Saturday, September 23, 2006

348: The Heart of Audism

The worst kind of audism, to me, is when you explain to the other person your communication boundaries and they persistently ignore them. Perfect example? Ridor's story about his father:
The nurse saw me there and she asked me if I could interpret. I said “No! You can’t do that!” She asked me if I have a hearing sibling who can do that. I said, “Totally unethical. Get an interpreter!”

She went back to the desk and brought the Video Relay Interpreter (VRI). Mom and Dad was receptive to that but I was not satisfied. I explained to the nurse what if Dad needs to roll over and all that, the VRI is meaningless to use with!! Plus, the quality of speed on the VRI was eyesore.

Here, you can see Ridor and his family asserting they are Deaf and need an interpreter again and again. What is actually done? Instead of accepting people's statements and doing something about it, they continually try to provide cheap (for them) easy (for them) solutions. I like to use feminism as an example: women, for many years, verbally told men they didn't like being harrassed or molested. Like women, Deaf people consider inappropriate types of communication, harrassment. Like women, we are often disregarded - my mother, for example, knew I was Deaf at a young age, but doctors said she was just being a crazy mother. Listen to this account by a woman who'd just recently become Deaf, chronicled in Glickman and Gulati's "Mental Health Care of Deaf People:"
At 5 a.m., a young woman appeared, a Filipino psychiatry resident with a strong accent. Between my deafness, my mental state, and her accent, I couldn't understand her at all. I sobbed... When I said I could not understand her, she moved closer, until she was literally 'in my face.' I did not feel understood or cared for by her. Unbelievably, she said something about the possibility of 'fixing' my deafness with a cochlear implant, as if she were prepared to perform the surgery then and there. "Someone please help me," I thought. "I can't hear and I'm losing my mind!"

If Deafhood is a process, like any process, it must have steps. What are these steps? One step is learning to be comfortable with your communication boundaries. Many people who were categorized hard of hearing are trained to try to lipread and listen and figure out what the other person is saying. Nobody helps us figure out exactly what our needs are and how to articulate them without being embarrassed. We're taught to try to overcome these needs, just like many women are encouraged to get over it, swallow their pride, stay in our place. Not that teaching speech is necessarily bad: it's just rarely done in an empowering way.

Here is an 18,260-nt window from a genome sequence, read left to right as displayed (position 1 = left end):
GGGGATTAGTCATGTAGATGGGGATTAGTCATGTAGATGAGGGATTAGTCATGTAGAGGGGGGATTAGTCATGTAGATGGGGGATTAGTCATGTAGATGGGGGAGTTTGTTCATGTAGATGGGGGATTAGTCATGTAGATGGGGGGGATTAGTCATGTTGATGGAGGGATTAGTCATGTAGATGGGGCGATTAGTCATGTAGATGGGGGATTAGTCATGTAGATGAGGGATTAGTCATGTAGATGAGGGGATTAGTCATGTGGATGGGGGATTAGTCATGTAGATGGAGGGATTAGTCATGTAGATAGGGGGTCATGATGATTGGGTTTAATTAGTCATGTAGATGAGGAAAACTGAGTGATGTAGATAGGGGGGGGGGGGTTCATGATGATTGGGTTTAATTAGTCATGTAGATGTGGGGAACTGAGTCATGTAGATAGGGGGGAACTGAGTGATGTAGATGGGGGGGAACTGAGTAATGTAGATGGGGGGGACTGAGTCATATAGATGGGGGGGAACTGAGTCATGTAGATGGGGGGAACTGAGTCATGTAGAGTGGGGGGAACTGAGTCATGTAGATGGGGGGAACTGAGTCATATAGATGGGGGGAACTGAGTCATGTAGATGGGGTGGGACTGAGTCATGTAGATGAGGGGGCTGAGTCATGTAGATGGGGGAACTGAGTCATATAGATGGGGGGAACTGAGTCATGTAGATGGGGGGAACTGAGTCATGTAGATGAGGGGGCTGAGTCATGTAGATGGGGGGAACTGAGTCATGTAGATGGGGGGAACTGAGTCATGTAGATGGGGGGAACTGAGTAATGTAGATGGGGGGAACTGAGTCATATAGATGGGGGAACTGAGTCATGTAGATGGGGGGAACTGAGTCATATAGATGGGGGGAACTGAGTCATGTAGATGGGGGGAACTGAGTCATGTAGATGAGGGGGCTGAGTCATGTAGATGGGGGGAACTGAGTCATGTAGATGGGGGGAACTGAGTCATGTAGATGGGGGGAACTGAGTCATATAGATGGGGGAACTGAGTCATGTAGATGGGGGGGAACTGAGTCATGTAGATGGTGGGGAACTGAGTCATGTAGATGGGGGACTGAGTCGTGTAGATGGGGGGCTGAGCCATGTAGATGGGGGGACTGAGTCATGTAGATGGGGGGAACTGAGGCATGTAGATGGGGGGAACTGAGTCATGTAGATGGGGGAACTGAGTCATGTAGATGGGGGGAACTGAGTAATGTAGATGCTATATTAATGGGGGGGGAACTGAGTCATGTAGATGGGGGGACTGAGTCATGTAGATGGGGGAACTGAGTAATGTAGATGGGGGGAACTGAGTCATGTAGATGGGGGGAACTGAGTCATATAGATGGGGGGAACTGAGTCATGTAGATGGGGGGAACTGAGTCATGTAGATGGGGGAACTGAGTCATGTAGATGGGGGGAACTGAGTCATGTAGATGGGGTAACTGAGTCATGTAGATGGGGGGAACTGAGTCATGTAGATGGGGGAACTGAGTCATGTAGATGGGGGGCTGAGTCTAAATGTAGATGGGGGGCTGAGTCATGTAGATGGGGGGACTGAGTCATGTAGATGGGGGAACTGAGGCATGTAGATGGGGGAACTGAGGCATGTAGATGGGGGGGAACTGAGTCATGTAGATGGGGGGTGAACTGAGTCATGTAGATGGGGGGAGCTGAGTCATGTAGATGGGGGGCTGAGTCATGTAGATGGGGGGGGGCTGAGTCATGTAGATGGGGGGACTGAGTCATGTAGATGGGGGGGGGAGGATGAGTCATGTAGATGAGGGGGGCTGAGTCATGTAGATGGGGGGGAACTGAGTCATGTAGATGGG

Knowing your rights is an important part of knowing your communication boundaries, but you must know more than your rights, because sometimes the system won't be there to help you. You must know what you can do to protect yourself as a person and ensure your awareness no matter what. (It's true Deaf people are a little more paranoid than others. I remember reading the book War Boy, and hitting a scene where a friend of the main character comes into his home when the main character is in the shower. The MC of course is surprised and thinks: This is why I can never trust them.... or something to that effect.

Because it is communication at stake, and not sexuality or private places or skin color, this kind of oppression is difficult to understand for people not familiar with deaf peoples experiences. But suppose it had been a big burly man instead of the Filipino lady? Suppose a big man had approached a hearing woman and gotten into her face like that quote showed? There'd be a fight, no doubt about it. Yet the key element-behavior change based on difference, shown in the violation of personal space-is the same. Worse is when we, in that moment, try to explain what our boundaries really are-sometimes desperately so!-and They are so intent on finishing their job-or so convinced we Deaf idiots wouldn't understand anyway-and they steamroll on, bull in a china shop, breaking down our personal limits untill we frustratedly acquiesce to their direction. This is why so many Deaf people need to ensure there is clarity of communication in their relationships (and again why important to analyze yourself and find those boundaries so you can establish them!) Thus does Deafhood help prevent audism.

Looking at women's studies and disciplines from other cultural groups helps us understand how the dynamics of power play out; this is why I minored in Women's Studies all those years ago. Deafhood occupies the same place, in my head, as womanhood, and the process of growing into adulthood. (Like adulthood, there is no specific place to head - you don't become an adult and stop growing older! It's still a process of learning.)